Most anyone agrees the Sault’s downtown, specifically Queen Street, should be more of a destination point than a mere through corridor. What is far less unanimous, however, is what the exact plan should entail to make it happen.
Last night’s City Council meeting featured a 68-minute discussion on the pros and cons of a major city staff proposal designed to update Queen St. E from Pim St to Gore St., with the aim of making the downtown area a cultural, retail and entertainment hub with a neighbourhood feel.
Discussion points were varied – the $18 million price tag chief among them – but there was no
vote on whether to accept the proposal in principle and further talk on the project was deferred.
Council instead approved a motion tabled by Ward 3 Councillor Angela Caputo calling for consultation of Downtown Association (DTA) merchants on possibly extending their business hours. The motion was seconded by Ward 1 Councillor Sandra Hollingsworth. Council expects to have results of a survey of merchants in hand when it meets July 31.
Caputo, receptive to the upgrade in general, has some reservations.
“I think we need to go forward, but I want us to get this right,” she told council. The proposal from City Planning and Engineering, would see lanes reduced in size to 3.3 metres from the current 3.5, and would include new street lighting. The speed limit would be 30 km/hr. The $18 million project, which would be phased in over three years ( $6 million annually) would see Queen Street resurfaced, with two west-bound lanes for motor vehicle traffic.
The plan includes, asphalt, curbs, boulevards, sidewalk surfaces, trees and street furniture., to enhance accessibility, particularly along sidewalk surfaces and at intersections.
Queen Street’s last resurfacing was in 1979, and included new boulevards, curbs and sidewalks. Trees, which line the downtown’s main street, were planted shortly after. Caputo asked City Planning Director Peter Tonazzo, “What is the ultimate vision that we’re trying to achieve for Queen Street, with this remodel?”
Tonazzo said from the outset, part of the vision was to give business owners greater opportunities to use sidewalk space in front of them. Accessibility and mobile concerns also figure prominently, he added.
“Really, it’s to make the downtown and this (Queen Street) being the main street of the downtown, a top cultural, retail and entertainment hub of the community,” Tonazzo continued.
“And at the same time, making it a complete neighborhood. A place where people can live, work and play.”
Caputo said she loves the idea of making Queen Street a destination hub but “unfortunately, our downtown does seem to close pretty early. If we’re going to have this destination and spend this money, have we discussed with the merchants…about them investing their time into our downtown?”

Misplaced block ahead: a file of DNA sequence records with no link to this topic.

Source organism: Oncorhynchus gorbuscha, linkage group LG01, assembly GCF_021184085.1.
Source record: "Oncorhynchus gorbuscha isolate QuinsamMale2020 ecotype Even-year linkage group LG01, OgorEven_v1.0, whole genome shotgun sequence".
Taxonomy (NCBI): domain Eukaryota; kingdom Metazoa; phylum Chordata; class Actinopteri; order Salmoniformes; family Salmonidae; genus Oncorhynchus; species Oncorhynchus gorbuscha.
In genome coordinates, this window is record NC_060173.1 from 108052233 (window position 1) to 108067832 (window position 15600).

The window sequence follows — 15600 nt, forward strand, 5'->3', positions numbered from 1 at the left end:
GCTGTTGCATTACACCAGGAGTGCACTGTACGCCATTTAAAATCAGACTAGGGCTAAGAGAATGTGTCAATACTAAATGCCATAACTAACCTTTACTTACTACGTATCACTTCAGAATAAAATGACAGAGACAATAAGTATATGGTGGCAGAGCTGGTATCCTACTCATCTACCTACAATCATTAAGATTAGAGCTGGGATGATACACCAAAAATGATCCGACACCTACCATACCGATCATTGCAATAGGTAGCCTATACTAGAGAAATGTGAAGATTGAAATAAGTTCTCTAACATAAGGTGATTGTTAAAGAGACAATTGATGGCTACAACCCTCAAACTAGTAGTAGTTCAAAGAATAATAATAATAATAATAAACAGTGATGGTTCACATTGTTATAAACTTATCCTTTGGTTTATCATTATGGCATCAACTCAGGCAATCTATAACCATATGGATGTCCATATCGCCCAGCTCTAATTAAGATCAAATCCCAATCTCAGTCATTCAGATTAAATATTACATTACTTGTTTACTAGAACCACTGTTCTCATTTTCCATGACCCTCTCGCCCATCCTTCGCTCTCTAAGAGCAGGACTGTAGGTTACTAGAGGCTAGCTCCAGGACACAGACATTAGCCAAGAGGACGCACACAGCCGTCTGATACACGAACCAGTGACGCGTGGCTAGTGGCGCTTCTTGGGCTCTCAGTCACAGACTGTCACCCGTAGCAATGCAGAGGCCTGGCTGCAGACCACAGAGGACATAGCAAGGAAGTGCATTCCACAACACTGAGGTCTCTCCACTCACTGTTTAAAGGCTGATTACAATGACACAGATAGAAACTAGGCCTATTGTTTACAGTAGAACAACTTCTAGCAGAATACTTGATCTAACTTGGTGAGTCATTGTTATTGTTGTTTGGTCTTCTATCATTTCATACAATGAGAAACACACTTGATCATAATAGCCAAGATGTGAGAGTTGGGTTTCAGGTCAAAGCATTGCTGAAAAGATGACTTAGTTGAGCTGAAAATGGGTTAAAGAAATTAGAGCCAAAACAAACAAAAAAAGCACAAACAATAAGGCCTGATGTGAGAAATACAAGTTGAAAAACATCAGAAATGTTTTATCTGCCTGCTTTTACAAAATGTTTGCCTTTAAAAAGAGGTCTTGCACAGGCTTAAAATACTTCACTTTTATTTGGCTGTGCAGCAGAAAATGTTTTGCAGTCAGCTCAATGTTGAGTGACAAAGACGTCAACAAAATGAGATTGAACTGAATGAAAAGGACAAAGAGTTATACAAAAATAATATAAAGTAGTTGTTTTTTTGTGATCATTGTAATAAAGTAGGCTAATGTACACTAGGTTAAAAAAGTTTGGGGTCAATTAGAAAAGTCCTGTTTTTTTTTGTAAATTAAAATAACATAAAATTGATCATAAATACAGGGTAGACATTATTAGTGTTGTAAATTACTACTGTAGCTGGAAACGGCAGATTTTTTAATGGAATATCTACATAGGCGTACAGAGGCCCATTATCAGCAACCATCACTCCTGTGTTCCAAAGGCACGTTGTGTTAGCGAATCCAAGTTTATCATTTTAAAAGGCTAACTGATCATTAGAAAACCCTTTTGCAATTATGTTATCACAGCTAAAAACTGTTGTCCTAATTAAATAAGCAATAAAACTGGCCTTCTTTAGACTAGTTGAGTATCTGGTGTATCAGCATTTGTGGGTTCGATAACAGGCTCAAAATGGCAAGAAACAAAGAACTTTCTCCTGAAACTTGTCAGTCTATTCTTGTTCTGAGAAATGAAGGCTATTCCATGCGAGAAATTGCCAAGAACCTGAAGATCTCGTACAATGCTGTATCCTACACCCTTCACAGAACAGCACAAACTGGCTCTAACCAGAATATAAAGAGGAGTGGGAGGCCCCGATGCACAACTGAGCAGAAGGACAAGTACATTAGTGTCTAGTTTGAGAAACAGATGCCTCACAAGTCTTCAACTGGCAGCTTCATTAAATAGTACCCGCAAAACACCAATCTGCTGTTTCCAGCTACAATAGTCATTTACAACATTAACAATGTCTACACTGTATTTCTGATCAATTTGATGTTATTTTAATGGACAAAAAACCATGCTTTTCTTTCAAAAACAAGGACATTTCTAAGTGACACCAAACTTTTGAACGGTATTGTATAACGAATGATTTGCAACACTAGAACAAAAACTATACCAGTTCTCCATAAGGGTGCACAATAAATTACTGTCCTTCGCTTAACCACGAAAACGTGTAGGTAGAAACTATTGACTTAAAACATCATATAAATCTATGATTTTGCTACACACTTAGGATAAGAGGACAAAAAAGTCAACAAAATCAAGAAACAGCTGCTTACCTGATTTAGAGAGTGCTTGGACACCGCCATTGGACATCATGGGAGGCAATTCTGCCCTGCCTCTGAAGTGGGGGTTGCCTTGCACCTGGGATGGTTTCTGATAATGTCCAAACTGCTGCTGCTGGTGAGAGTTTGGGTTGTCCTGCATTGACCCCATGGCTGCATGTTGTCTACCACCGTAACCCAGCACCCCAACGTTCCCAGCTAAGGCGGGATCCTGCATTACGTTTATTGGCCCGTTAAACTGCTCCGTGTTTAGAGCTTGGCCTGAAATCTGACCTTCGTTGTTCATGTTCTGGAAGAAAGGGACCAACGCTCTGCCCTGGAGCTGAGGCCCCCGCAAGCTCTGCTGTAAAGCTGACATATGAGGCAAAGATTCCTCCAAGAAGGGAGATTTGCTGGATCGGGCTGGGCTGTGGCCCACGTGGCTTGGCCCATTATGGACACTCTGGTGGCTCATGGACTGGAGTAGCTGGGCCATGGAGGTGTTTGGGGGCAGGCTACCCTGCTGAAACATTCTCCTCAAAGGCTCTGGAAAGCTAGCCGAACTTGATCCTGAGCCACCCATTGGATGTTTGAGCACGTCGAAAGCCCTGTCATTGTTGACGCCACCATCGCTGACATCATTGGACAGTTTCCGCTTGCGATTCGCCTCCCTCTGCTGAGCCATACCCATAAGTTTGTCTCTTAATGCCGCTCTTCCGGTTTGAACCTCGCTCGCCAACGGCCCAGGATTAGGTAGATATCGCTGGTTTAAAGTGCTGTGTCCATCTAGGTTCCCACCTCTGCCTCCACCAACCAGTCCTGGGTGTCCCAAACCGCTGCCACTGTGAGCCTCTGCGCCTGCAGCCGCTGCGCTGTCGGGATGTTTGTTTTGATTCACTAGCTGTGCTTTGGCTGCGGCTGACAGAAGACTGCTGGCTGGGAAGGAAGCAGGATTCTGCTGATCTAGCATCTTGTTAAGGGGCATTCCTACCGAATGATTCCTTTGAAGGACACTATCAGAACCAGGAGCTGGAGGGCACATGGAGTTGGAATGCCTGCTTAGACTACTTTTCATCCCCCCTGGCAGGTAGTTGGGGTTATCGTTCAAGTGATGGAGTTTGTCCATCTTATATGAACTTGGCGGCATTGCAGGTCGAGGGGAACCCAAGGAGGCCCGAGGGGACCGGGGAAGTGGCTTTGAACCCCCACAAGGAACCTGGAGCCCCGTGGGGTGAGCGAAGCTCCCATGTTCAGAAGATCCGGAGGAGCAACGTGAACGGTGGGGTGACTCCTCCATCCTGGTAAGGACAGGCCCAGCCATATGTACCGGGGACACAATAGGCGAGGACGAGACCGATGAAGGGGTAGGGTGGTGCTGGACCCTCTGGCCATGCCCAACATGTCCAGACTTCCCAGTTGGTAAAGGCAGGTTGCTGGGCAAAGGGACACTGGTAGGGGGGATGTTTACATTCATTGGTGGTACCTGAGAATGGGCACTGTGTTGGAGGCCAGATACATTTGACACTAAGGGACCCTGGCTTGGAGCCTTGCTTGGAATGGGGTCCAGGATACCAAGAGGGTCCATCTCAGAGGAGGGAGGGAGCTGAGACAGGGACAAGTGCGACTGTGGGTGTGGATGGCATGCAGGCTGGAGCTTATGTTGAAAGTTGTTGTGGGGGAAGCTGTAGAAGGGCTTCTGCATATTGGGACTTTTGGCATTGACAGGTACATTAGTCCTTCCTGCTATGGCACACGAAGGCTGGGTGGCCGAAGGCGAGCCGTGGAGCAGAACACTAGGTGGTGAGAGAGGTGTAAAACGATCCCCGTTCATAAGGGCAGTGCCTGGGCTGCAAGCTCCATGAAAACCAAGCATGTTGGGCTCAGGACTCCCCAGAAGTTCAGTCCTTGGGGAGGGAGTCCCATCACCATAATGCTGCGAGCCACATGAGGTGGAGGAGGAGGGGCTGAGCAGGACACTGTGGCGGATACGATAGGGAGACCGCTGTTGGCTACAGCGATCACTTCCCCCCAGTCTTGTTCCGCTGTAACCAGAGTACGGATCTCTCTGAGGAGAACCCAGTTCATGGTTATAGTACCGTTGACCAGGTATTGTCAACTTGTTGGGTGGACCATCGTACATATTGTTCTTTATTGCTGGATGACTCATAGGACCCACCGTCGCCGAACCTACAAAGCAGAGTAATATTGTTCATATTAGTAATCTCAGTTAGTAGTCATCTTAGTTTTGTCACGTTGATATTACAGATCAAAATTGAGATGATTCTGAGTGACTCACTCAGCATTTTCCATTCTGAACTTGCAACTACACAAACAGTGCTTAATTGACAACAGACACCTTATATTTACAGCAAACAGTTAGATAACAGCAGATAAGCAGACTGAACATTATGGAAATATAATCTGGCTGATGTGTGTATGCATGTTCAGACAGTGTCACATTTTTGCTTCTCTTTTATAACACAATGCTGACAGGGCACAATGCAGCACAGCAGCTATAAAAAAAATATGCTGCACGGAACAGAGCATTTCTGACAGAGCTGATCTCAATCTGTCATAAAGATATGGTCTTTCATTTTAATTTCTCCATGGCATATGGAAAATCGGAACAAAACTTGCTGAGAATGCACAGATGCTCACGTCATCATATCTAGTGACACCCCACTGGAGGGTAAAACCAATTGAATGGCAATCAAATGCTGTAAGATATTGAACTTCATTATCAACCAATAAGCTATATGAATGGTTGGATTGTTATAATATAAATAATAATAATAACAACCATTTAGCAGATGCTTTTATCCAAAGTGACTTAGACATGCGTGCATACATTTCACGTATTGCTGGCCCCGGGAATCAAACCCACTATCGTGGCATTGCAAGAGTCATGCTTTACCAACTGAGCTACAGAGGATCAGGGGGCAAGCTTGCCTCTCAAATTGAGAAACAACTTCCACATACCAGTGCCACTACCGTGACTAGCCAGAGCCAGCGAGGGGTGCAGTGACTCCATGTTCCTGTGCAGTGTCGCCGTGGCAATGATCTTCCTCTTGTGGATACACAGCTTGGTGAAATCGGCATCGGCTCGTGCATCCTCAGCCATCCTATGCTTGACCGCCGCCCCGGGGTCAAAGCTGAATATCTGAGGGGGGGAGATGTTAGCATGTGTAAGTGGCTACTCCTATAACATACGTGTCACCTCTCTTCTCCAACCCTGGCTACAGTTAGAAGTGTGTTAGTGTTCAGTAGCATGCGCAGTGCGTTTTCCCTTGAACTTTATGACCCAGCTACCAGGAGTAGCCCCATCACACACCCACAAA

Tonazzo said that issue issue had not been raised with merchants specifically.
Bill Grawbarger, representing the Sault Trails Advisory Committee (STAC) said the current proposal is “car centric” and asked that council consider “a more progressive approach.” This would include one lane for motor vehicle traffic, separated bike lanes, two-way bike lanes and mid-block crosswalks, making Queen Street more accessible to citizens and cyclists.
“This could be a chance for our city to be a leader and a model,” said Grawbarger, adding some cities in Europe have already adopted measures in their downtowns that provide greater accessibility for active transport.
Grawbarger said STAC would like to see the city conduct a pilot project of the one lane concept and would be open to discussions with City Engineering and the Downtown Association and its merchants.
City Engineering Director Carl Rumiel said with about 7,000 vehicles using Queen Street daily, one lane could work, but snow removal, deliveries and access for emergency services raise a number of concerns.
Ward 4 Councillor Marchy Bruni said the total project cost is too high. Bruni said he’d support a resurfacing of Queen Street but any additional spending would be best spent on other roads.
Sault Mayor Matthew Shoemaker said the downtown core has a fair bit of commercial space and that is reflected in the hours existing businesses operate. Shoemaker cited a lack of people living downtown as a mitigating factor. “There’s not that full 24-hour a day presence of people that you would have if there was housing development.”
The cost is also a concern.
“I’m worried about the price tag,” said Shoemaker. “I’d be a lot less worried if funding was available,” adding successful applications to the senior levels of government are a possibility.
Shoemaker was asked about the Downtown Association survey and its results which are due in time for council’s next meeting at the end of the month.
“We’ve received their feedback in terms of how the streetscape should look. We haven’t, to be fair to them, asked the question of can we use this opportunity to see if they’ll stay open later and that’s what we’re going back to, just on that one specific question.”